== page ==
This week over at the Tate Gallery some idiot took it into his mind to deface a Mark Rothko painting with black ink. Fortunately curators at the Tate are optimistic that the work can be restored and will suffer no lasting damage. Sometimes things cannot so easily be put right. When Tracey Emin’s famous work Everyone I Have Ever Slept With, a tent in which the eponymous names had been appliquéd, was burnt in the Momart fire in 2004, it was impossible to repair. Emin decided that it could not be recreated despite a reputed £1m offer from Charles Saatchi.
“To recreate it would have been morally wrong. It wouldn’t have that emotional input to it,” she explained at the time. “It wasn’t simply the names of everyone I’d ever slept with. It was about intimacy.”
So when does a restoration become a copy and lose artistic integrity? How much of a work has to survive to remain an original after restoration? Is it 50%? 70%? More? Less? This week Julia Mitchell, whose work is signed simply Jules, faced that decision.
Jules is in my year group at Hastings College undertaking the course in Fine Art Contemporary Practice. Last summer her study 20 Polaroid Photographs earned her a distinction and was widely recognized as one of the most outstanding works of the year. She was invited to display it in the Corridor Gallery at the college and also in Sharon Haward’s Underground Studio Exhibition Out of the Frame as part of the Brighton Photo-Fringe festival in Hastings and St Leonards.
20 Polaroid Photographs was an intensely personal work which Jules created as a memorial to a close friend who died early in 2012. It comprised, as the name suggests, of twenty Polaroid photographs each one covered in paper clay and fired, creating, fragile biscuit-like objects that were both beautiful and enigmatic. Each one was different; the way that Jules had applied the clay and the firing process produced effects that were subtly intricate. Displayed in a Perspex box, on top of a plinth, they appeared, as in fact they were, precious and unique.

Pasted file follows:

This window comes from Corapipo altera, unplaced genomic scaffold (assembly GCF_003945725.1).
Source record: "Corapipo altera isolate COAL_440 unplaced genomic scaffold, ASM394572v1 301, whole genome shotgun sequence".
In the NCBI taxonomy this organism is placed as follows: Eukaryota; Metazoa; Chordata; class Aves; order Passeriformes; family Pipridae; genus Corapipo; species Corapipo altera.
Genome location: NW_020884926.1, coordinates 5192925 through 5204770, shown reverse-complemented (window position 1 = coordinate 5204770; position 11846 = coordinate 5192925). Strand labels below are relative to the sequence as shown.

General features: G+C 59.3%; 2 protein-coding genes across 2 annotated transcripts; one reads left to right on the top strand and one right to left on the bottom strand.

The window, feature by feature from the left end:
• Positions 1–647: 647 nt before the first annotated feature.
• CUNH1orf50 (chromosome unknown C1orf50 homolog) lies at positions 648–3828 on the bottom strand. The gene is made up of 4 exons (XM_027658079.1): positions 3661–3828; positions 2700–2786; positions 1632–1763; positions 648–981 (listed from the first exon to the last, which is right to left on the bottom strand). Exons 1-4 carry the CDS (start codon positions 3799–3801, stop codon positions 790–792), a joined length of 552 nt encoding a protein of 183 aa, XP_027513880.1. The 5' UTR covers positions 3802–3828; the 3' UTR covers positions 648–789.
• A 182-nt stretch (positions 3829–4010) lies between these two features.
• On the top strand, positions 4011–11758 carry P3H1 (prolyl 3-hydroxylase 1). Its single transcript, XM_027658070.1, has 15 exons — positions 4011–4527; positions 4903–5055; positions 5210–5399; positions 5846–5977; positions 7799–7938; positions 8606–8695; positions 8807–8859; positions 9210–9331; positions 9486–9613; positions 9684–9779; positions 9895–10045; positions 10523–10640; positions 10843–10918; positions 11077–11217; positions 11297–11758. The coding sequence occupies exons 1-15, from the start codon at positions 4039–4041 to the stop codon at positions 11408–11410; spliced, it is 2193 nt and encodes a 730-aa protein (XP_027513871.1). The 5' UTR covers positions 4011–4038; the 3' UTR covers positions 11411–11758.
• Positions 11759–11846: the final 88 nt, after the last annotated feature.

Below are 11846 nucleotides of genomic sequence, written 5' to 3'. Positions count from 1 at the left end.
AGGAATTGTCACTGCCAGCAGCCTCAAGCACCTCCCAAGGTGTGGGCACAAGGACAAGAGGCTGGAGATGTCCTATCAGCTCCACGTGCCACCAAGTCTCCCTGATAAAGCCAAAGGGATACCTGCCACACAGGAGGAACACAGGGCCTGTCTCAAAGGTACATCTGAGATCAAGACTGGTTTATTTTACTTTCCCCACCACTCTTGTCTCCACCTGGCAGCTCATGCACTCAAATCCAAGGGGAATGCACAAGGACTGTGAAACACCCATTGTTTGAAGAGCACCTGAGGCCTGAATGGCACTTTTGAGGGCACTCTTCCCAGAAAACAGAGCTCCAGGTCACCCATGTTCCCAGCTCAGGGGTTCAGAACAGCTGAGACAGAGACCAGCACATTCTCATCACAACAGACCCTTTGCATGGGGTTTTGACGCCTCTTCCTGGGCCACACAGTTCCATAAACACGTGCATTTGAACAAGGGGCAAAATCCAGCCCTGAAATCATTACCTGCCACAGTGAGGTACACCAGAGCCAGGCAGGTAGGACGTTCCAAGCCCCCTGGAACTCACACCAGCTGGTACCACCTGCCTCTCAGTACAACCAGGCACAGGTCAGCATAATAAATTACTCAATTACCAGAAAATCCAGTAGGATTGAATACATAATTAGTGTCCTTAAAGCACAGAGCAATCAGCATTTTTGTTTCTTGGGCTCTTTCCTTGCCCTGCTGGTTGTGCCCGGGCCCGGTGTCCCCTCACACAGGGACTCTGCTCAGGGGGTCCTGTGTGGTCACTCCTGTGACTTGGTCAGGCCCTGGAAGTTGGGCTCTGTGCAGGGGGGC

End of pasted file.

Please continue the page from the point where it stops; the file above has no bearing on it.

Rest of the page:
Covering photographs with clay might seem bizarre but it was in fact a logical progression of Jules’ earlier work. In February she had been responsible for clearing her friend’s possessions and had been struck by the way that when someone dies what remains are their shoes. She created an installation that was also in her memory, covering shoes with clay to signify the way that each of us returns to the earth.
It was later in the spring when looking at photographs of her friend, Jules realized that they did not reflect her memory of the time that they were taken. “They just seemed to be a record,” she said and so she began to experiment with materials to create something that better captured the moment. The result was striking because it reminded the viewer how impossible it is for any of us truly to capture memories and so, as well as being a memorial, the work became an exploration both of the nature of memories and of photography.
Last week there was an accident, the box was knocked from its plinth and a number of the Polaroids were destroyed. They will not be showing at the Photo-Fringe and you will not be able to see them, which is a shame as they were remarkable. Jules says she cannot recreate them; she currently believes there was too much emotion bound up in them. My personal view is that enough is left for the work to remain an original even if she were to create a few more of the strange clay Polaroids to take the number back to 20. I understand why she feels she cannot do it, but I hope she changes her mind.